The single clock – the position of which can be adjusted similar to the seat – offers loads of information via a digital window placed within an analogue speedometer. Click through the menu via a button on the left grip and you’ll get an odometer, two trip settings, average and current fuel consumption, range to empty, rev counter, time, and traction control settings. Helpfully, the gear indicator and fuel level remain visible at all times.
One of my favorite aspects of the the Bobber, though, is more low-tech: the swingarm cage and accompanying rear fender. Earlier this year I rode the Indian Scout Sixty and mentioned it made me want to set out on a cross-country adventure, but that such a thing was difficult because there aren’t many places to which one can strap luggage. Triumph has (perhaps inadvertently) fixed this problem with its design. The company would no doubt prefer you purchase a set of Triumph-branded wax cotton panniers, but I say you’ll be happier buying a good Ortlieb or Kriega dry bag and lashing the thing to the fender with some Rok straps.
On the press ride, hustling through the twisty roads of the Sierra de Guadarrama, I found myself at one point in front of Cycle World’s Sean MacDonald. Sean, you may know, is a vocal critic of RideApart, so when he started nipping at my heels I felt he had gone all track bro on me and was trying to prove how much better a rider he is.
In truth, he is a better rider than me but was almost certainly not trying to harry me; instead he was enjoying the hell out of the Bobber – like everyone else. But my fragile ego responded to the perceived slight by pushing the Triumph hard. Road signs warned of 20km/h (12mph) turns and I ripped through at three times that speed. Pegs scraped; sparks flew. Out of corners I whacked the throttle to its stop, accelerating with everything the bike had. When another corner appeared I grabbed handfuls of brake to haul the bike back down from head-ripping speed. And all the while, there was Sean – creeping alongside or filling the remarkably useful bar-end mirrors – looking, it has to be said, pretty relaxed. Eventually I conceded defeat and waved him past.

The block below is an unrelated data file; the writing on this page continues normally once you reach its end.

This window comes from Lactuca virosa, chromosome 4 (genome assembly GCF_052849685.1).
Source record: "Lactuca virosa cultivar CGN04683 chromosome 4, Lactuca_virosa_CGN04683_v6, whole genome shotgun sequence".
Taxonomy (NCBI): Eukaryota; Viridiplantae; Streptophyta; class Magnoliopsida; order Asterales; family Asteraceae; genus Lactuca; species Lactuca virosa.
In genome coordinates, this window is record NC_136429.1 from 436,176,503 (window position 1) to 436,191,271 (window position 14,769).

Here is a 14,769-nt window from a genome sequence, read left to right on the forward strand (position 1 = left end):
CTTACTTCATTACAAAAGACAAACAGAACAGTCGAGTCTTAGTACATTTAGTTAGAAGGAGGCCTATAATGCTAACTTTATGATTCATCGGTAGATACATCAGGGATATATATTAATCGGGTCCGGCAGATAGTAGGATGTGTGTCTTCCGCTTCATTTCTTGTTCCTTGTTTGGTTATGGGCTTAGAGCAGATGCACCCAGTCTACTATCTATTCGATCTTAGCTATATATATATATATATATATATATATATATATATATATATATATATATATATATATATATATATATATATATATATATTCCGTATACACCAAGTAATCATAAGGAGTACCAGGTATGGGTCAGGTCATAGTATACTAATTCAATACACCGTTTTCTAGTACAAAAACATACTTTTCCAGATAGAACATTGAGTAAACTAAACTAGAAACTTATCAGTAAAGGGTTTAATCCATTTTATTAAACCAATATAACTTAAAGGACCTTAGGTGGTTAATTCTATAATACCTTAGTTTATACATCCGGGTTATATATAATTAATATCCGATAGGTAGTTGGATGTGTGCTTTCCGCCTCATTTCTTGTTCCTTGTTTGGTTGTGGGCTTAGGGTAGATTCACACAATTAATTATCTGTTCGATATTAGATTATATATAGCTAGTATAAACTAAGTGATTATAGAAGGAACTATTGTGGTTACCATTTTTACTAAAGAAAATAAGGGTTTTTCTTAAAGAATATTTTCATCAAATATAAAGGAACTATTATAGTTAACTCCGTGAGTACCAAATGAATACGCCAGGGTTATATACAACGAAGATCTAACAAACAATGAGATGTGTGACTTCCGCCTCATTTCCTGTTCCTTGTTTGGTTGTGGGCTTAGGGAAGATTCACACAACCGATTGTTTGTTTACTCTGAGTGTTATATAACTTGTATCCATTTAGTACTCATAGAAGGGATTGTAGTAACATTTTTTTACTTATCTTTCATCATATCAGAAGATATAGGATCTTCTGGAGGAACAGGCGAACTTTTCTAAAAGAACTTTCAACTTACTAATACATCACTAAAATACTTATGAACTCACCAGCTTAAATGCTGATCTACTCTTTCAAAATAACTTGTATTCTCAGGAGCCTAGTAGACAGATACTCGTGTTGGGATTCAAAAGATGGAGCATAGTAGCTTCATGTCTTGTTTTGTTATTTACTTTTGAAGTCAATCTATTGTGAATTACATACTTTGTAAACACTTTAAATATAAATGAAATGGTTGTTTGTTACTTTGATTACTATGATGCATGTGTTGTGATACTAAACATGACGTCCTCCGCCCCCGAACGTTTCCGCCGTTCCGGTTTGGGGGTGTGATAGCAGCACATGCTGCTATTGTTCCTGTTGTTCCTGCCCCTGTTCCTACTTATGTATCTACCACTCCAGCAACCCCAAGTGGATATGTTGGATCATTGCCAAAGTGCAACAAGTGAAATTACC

The point of that story is this: I rode the Bobber far more aggressively than I would normally choose to do so on the road, and I saw better riders than me push it even harder. If you are in any way a sane human being who values your license and health, or understands the modern cruiser/retro ethos, this bike will never let you down as a ride. It will always have more than you ask of it.
“A proportion of customers will see this as THE bike,” Miles Perkins told me. “They won’t see it as a second bike, but something they can ride all the time.”
Just looking at it, you might initially think such a person naive. But throw a leg over, spend some time on the Bobber, and you’ll see it’s possible. The Bobber has the ruggedness for urban riding, the agility to handle curving routes, and the comfort to tackle long stretches of highway (as long as said highway has a regularly spaced gas stations).
At the start of this review I said the Bobber visually beats the competitors Triumph has identified for the bike. It wins again in the arena of technology and agility. In terms of engine performance it is rivalled only by the Indian Scout Sixty (and, of course, outgunned by the 100hp Scout), though someone who is less of an Indian fanboy might argue otherwise. Starting at $11,900 US (£10,500 in its native UK) the Triumph takes the prize as most expensive in the group (unless you compare it to the Scout rather than the Scout Sixty), but does not strike me as overpriced. You get a lot of bike, and a bike that can do a lot, for the money.
Indeed, many of those competitors should be looking at the Bobber with very nervous eyes. Triumph says it’s received more deposits on this bike than it did with the Street Twin, which is presently the best-selling model in the Bonneville family. Once the bike hits dealerships in February and thereafter starts showing up on the roads, piloted by riders with ear-to-ear grins, it seems destined to grow in popularity even more. Stuart Wood looks at the Bobber like a father watching his child hit a homerun because that is exactly what this motorcycle has done.
Rider: Chris Cope
Height: 6 feet 1 inch
Physical build: Lanky
Riding experience: Able to keep up with Ross but not Sean; John Burns could kick all our asses.
Helmet: HJC RPHA 11
Gloves: Held Air N Dry
Jacket: 55 Collection Hard Jacket
Jeans: Resurgence Gear Voyager
Boots: MotoBailey ElBulli
Backpack: Kriega R20